Both The Treason Show and NewsRevue only have four performers, sometimes they need to change costumes (or completely remove them) for the next sketch. Sketches with two people in are easier for them to do. The easier something is to do, the more likely it is to be used. Sketches which require a huge cast just aren’t going to happen. If you have to have someone addressing a crowd, get them to address the audience.
The shows tend to have their own point of view on things: at The Treason Show, David Cameron is portrayed as an upper class layabout, a Lesley Philips style character; Tony Blair is an attention seeker who toadies to George W. Bush. George W. is a complete moron who can barely remember to breathe. These things may not be true, but the papers like to portray these images and the shows ramp them up to the next level. Because these are recurring characters, if you choose to portray them in a different way, your material may stand less chance of being accepted.
Seriously, be funny.
There are less women in the news than men, hence less sketches get written for women. Both shows have two female and two male performers, material written for the women is scarce and therefore likely to be accepted. If a sketch contains characters who aren’t famous (such as ‘scientists say’ bits, skits which happen at a newspaper, anonymous civil servants, etc …) I don’t specify a gender. Leave the parts open to either sex.
In my George W. Bush sketches, almost all of which are an AIDE talking to the President, I forgot this rule and had George calling the Aide ‘son’. Whenever The Treason Show perform these, the Aide is played by a woman. This adds an extra level of humour into the sketch, and I keep it up. NewsRevue may use a man in this part, I don’t know.
No really, it has to be funny.
Be a little bit tasteful. Taking the piss out of someone who’s been raped and murdered is unlikely to go down well. Taking the piss out of the way the media portrays their fate does much better. At the moment, The Daily Mail seems to be running a competition with itself to find the sexiest photo it can of Lindsay Hawker. I find this shameless attempt to glamorise her death appalling, so I’ve written a sketch about it.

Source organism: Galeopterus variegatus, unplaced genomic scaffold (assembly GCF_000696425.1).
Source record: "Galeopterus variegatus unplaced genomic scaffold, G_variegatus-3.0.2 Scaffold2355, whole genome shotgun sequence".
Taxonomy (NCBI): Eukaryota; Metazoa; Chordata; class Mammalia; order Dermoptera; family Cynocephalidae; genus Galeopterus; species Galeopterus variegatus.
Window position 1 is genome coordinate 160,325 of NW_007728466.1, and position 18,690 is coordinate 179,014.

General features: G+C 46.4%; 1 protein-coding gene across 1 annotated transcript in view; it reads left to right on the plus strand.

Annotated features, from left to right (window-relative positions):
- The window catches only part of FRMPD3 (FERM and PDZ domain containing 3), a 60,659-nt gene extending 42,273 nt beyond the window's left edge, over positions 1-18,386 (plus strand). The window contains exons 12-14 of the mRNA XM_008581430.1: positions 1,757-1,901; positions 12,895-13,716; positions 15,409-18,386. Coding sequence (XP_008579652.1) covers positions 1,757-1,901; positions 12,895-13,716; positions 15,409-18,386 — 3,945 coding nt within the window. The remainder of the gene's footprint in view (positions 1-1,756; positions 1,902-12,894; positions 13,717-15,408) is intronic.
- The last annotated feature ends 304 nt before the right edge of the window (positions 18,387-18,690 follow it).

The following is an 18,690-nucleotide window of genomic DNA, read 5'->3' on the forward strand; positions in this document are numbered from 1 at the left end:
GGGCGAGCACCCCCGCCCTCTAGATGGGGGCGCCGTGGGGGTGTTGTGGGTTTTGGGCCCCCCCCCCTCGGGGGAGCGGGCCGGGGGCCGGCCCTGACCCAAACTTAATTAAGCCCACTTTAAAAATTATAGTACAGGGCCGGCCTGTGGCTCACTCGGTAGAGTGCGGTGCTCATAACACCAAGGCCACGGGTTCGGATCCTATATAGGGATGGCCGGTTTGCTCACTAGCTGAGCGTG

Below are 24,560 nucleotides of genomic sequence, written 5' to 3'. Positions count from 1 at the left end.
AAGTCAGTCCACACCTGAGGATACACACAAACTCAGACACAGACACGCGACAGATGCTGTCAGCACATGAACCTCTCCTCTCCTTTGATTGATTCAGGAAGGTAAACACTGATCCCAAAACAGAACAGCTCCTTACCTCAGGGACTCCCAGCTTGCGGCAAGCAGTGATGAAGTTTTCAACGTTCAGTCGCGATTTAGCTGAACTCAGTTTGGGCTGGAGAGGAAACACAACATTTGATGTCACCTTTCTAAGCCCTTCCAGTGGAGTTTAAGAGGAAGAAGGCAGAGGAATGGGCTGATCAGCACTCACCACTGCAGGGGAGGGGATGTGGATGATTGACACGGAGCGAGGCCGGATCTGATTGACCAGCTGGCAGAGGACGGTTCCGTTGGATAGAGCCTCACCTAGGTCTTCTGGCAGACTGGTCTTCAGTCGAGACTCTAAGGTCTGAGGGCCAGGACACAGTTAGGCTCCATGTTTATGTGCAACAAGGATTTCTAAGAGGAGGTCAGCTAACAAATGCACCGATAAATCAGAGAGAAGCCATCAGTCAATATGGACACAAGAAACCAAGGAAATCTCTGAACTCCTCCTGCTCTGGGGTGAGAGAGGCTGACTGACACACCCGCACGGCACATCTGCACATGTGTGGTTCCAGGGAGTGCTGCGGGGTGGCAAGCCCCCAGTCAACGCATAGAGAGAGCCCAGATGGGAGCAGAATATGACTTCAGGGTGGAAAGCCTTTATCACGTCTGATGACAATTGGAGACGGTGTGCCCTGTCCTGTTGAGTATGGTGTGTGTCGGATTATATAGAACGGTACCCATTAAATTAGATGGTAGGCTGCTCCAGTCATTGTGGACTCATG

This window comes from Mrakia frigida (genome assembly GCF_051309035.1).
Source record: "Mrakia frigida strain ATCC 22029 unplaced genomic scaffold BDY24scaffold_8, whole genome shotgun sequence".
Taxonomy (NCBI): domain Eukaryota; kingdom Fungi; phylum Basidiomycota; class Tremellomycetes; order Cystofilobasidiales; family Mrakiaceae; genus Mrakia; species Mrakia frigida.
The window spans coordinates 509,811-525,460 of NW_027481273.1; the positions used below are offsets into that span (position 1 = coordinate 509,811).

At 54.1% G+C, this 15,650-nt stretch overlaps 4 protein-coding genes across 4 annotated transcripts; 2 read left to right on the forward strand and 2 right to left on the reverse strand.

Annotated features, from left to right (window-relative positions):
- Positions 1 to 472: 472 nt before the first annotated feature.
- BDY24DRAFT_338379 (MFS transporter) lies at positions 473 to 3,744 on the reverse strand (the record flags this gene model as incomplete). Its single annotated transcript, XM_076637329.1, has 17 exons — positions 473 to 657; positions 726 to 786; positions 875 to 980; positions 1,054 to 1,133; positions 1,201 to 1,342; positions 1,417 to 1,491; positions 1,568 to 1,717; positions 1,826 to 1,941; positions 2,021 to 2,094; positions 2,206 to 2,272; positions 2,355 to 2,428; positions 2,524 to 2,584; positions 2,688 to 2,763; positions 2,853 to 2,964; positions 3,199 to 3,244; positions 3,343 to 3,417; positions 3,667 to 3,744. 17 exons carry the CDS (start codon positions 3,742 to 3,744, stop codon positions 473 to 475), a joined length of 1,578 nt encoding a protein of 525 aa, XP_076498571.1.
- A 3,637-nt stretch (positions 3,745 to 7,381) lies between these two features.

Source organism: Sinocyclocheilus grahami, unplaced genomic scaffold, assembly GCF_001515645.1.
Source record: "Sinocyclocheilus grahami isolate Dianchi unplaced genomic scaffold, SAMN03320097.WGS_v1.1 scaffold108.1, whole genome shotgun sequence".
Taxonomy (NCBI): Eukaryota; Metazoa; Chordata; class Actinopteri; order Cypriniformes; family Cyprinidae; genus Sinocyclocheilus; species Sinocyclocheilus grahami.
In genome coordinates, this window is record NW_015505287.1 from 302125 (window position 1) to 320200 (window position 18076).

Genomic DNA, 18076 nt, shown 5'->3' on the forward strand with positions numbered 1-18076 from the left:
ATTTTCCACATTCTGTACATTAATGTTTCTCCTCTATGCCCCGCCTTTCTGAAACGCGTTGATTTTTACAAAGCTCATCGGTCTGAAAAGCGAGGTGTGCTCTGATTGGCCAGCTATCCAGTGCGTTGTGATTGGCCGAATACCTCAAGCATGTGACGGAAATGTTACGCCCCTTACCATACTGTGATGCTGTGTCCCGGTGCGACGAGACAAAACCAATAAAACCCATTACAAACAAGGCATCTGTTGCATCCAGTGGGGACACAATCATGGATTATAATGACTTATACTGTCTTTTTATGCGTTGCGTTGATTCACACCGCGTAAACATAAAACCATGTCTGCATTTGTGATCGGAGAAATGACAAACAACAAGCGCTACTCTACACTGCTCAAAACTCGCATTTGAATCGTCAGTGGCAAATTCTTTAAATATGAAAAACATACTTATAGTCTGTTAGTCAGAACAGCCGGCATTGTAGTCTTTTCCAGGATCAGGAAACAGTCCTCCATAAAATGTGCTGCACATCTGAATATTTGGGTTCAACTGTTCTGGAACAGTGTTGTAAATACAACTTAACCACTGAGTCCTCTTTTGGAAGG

That’ll teach ‘em. Cunts.
Which leads me neatly to swearing. Contrary to what you may have been told, swearing is big and it is clever. You can have an intricately crafted sketch with amazing dialogue, supremely clever word play and a poignant message which changes the way people think about the world; and it still won’t be as funny as one person saying ‘fuck’.
Sad, but true.
Swearing, however, is like Golden Syrup – a little goes a long way. An audience becomes numb to it pretty quickly and it loses its impact. Almost swearing before being interrupted gets a big laugh – the ruder the word, the better. Use swear words wisely and you can have an audience rolling around on the floor.
Lastly, watch the length. Keep it short, there’s a lot of news to cover in each show; a half hour sketch is unlikely to get accepted. Thirty seconds to a minute is best, two minutes is a long time; but okay if it’s really good. Longer? Forget it.
So there you go, an incomplete list of rules to break when it suits you. I know I’ve broken most of them.
Tomorrow I’ll go through the process of writing a sketch, using one of mine as an example of: where I got the inspiration, how I wrote it and what I was thinking.
Whether anyone wants me to or not.